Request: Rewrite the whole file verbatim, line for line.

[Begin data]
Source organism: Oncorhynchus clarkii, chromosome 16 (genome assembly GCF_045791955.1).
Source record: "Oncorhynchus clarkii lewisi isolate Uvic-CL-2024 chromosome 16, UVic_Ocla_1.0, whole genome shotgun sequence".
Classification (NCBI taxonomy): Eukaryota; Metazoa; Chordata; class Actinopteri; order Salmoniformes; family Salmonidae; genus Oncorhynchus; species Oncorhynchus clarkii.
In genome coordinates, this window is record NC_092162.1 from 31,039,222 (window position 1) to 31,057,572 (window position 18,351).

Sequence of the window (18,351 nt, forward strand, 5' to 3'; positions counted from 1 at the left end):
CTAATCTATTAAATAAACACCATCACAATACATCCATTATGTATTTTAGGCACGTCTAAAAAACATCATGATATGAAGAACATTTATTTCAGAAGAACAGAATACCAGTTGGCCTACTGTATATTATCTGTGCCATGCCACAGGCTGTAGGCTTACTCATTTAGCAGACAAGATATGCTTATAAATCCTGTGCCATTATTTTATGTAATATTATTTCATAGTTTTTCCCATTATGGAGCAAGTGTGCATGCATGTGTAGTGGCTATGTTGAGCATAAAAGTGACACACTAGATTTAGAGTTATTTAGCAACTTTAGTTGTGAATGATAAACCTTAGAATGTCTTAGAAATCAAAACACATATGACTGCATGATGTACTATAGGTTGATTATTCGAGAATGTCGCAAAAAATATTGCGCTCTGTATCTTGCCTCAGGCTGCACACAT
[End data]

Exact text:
Source organism: Oncorhynchus clarkii, chromosome 16 (genome assembly GCF_045791955.1).
Source record: "Oncorhynchus clarkii lewisi isolate Uvic-CL-2024 chromosome 16, UVic_Ocla_1.0, whole genome shotgun sequence".
Classification (NCBI taxonomy): Eukaryota; Metazoa; Chordata; class Actinopteri; order Salmoniformes; family Salmonidae; genus Oncorhynchus; species Oncorhynchus clarkii.
In genome coordinates, this window is record NC_092162.1 from 31,039,222 (window position 1) to 31,057,572 (window position 18,351).

Sequence of the window (18,351 nt, forward strand, 5' to 3'; positions counted from 1 at the left end):
CTAATCTATTAAATAAACACCATCACAATACATCCATTATGTATTTTAGGCACGTCTAAAAAACATCATGATATGAAGAACATTTATTTCAGAAGAACAGAATACCAGTTGGCCTACTGTATATTATCTGTGCCATGCCACAGGCTGTAGGCTTACTCATTTAGCAGACAAGATATGCTTATAAATCCTGTGCCATTATTTTATGTAATATTATTTCATAGTTTTTCCCATTATGGAGCAAGTGTGCATGCATGTGTAGTGGCTATGTTGAGCATAAAAGTGACACACTAGATTTAGAGTTATTTAGCAACTTTAGTTGTGAATGATAAACCTTAGAATGTCTTAGAAATCAAAACACATATGACTGCATGATGTACTATAGGTTGATTATTCGAGAATGTCGCAAAAAATATTGCGCTCTGTATCTTGCCTCAGGCTGCACACAT